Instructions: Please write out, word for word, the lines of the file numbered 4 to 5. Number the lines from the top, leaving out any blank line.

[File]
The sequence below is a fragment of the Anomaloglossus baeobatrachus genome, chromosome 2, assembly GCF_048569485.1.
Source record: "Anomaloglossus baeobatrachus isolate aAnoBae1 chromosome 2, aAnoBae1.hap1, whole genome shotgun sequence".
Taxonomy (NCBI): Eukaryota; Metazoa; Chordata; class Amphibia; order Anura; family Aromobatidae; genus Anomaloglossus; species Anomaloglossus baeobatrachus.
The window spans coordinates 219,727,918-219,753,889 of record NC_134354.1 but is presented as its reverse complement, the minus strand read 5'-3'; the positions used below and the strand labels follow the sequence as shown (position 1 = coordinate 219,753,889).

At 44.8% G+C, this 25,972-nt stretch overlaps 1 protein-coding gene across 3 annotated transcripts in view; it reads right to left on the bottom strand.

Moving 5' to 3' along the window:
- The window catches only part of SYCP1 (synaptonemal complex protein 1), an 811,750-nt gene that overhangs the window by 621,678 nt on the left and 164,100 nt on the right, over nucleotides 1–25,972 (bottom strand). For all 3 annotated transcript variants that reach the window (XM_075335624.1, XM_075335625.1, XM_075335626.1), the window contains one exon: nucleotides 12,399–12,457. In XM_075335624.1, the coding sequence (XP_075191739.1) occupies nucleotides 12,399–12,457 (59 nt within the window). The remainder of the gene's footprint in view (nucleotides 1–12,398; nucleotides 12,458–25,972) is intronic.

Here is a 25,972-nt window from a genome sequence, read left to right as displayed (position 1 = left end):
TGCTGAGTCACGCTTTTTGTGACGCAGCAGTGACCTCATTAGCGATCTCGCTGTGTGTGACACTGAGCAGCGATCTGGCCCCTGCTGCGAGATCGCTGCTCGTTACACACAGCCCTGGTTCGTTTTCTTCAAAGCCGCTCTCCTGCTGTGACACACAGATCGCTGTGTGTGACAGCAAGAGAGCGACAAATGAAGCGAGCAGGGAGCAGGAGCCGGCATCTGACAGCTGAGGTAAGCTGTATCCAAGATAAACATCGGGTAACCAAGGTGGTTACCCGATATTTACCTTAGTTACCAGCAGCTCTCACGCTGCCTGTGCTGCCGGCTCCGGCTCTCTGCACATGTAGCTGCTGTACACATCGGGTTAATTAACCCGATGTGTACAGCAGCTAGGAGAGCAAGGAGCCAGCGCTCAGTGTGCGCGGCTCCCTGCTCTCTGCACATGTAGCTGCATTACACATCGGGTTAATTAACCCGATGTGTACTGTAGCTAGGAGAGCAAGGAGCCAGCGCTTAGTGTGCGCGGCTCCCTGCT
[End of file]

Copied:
The window spans coordinates 219,727,918-219,753,889 of record NC_134354.1 but is presented as its reverse complement, the minus strand read 5'-3'; the positions used below and the strand labels follow the sequence as shown (position 1 = coordinate 219,753,889).

At 44.8% G+C, this 25,972-nt stretch overlaps 1 protein-coding gene across 3 annotated transcripts in view; it reads right to left on the bottom strand.